Leo Varadkar and Micheál Martin will meet this morning to sign off on the policy document which will form the basis of a coalition government.
It is understood that the document, which is around 18 pages, will contain a number of commitments on State building of homes, college fees, and a living wage, in a bid to redraw the “social contract” in Ireland.
The Taoiseach and the Fianna Fáil leader, and their respective parties’ negotiating teams, hammered out the details of the document over the weekend.
Its approval by both Mr Varadkar and Mr Martin would see it sent to the respective parliamentary parties for approval.
The document will set out Ireland’s plan to recover from the economic shock caused by the Covid-19 outbreak, and is expected to contain a number of initiatives for small and medium companies, including a stimulus package for businesses affected by the downturn in the economy in recent weeks.
The two parties will also include a plan to arrest the rise in college fees, but the abolition of those fees is not believed to be planned.
While the document is short — the current programme for government is 155 pages — it is described as being “very broad” in both its language and range of topics. It will contain a number of items aimed at persuading smaller parties in the Dáil — the Greens, Labour, and the Social Democrats — to join a coalition.
Sources close to the deal say it will be “tempting” to parties of the left, containing commitments to increase the minimum wage close to the living wage of €12.30, as well as significantly scaling up the Government’s commitment to build social housing — aiming to build between 50,000 and 60,000 new social homes a year.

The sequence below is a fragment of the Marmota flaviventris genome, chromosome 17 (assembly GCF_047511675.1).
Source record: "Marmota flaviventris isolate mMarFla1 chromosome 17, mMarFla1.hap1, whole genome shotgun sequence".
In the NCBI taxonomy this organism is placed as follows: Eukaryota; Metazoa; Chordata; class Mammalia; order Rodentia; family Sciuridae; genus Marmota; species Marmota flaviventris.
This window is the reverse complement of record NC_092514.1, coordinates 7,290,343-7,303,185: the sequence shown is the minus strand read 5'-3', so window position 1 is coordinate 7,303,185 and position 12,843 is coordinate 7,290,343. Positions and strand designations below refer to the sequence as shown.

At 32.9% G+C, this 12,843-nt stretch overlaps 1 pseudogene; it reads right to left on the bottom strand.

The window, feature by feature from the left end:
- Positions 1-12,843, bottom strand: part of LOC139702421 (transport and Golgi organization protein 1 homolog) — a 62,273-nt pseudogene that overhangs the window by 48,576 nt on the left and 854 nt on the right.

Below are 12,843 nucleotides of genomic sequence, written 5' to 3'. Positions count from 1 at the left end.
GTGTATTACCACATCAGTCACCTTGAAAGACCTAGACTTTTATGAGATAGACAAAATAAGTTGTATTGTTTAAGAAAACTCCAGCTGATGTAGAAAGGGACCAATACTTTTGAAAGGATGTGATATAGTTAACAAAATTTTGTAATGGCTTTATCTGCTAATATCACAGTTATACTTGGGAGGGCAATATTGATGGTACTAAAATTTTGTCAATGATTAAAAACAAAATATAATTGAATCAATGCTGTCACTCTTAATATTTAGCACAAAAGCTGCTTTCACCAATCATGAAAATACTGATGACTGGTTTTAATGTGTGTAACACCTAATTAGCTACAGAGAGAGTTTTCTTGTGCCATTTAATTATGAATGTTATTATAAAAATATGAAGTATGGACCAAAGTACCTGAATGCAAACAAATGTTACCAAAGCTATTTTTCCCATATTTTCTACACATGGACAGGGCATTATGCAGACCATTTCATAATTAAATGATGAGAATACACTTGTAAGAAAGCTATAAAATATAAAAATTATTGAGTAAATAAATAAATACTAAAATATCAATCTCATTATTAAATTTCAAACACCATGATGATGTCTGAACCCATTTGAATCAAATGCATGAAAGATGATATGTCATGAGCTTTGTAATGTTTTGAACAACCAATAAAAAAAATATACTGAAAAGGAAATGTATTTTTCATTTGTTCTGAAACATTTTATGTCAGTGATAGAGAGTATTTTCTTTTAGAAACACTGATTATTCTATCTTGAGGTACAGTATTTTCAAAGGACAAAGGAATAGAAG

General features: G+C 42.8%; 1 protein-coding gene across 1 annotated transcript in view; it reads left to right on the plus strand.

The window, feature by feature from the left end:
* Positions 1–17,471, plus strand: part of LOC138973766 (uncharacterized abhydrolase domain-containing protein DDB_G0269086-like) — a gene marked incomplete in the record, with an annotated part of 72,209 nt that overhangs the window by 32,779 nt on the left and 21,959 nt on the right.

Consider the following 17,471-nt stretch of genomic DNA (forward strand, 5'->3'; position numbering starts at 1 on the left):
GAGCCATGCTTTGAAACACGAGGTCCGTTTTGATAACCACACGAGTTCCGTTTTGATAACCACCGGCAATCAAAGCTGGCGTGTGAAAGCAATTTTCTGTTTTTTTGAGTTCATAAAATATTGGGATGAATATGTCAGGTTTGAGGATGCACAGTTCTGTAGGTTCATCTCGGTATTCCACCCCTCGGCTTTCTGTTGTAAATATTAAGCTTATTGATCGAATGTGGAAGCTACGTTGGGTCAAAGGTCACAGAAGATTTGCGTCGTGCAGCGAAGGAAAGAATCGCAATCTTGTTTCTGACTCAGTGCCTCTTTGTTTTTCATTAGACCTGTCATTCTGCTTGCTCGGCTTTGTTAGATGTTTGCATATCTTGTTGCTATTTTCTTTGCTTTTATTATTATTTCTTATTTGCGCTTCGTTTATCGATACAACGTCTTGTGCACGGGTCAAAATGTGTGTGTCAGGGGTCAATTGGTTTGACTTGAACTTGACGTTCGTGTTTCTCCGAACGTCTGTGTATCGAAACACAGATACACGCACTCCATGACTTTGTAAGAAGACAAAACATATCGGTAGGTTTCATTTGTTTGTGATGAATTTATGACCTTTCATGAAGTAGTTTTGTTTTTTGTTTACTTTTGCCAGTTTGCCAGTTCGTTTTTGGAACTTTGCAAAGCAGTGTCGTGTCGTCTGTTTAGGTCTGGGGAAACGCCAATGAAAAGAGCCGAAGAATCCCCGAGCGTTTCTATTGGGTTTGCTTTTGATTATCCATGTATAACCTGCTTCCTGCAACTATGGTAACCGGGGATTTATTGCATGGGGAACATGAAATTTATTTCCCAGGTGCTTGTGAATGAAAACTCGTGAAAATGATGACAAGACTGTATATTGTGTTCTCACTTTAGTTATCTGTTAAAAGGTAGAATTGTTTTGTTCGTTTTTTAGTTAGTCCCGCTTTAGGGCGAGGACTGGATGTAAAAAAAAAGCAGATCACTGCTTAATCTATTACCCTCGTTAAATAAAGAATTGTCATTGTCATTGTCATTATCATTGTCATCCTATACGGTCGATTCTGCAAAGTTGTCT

One section, on childcare, is thought to be specifically aimed at the Social Democrats. It will discuss the establishment of a series of pilot-based schemes which would overhaul childcare provision in Ireland.
Sources within the smaller parties have said that they remain open to reading the document, but the question of whether they will move forward with negotiations would hinge on whether the document is aspirational or tangible in their eyes.
Mr Varadkar has repeatedly said for the last two weeks that he believes one, if not all, of the centre-left/left parties must come to the table in order to ensure a stable government is formed.
That assertion has framed much of the finer edges of the document, though it is understood that the scale of spending either pledged or hinted at is much lower than planned prior to the Covid-19 crisis.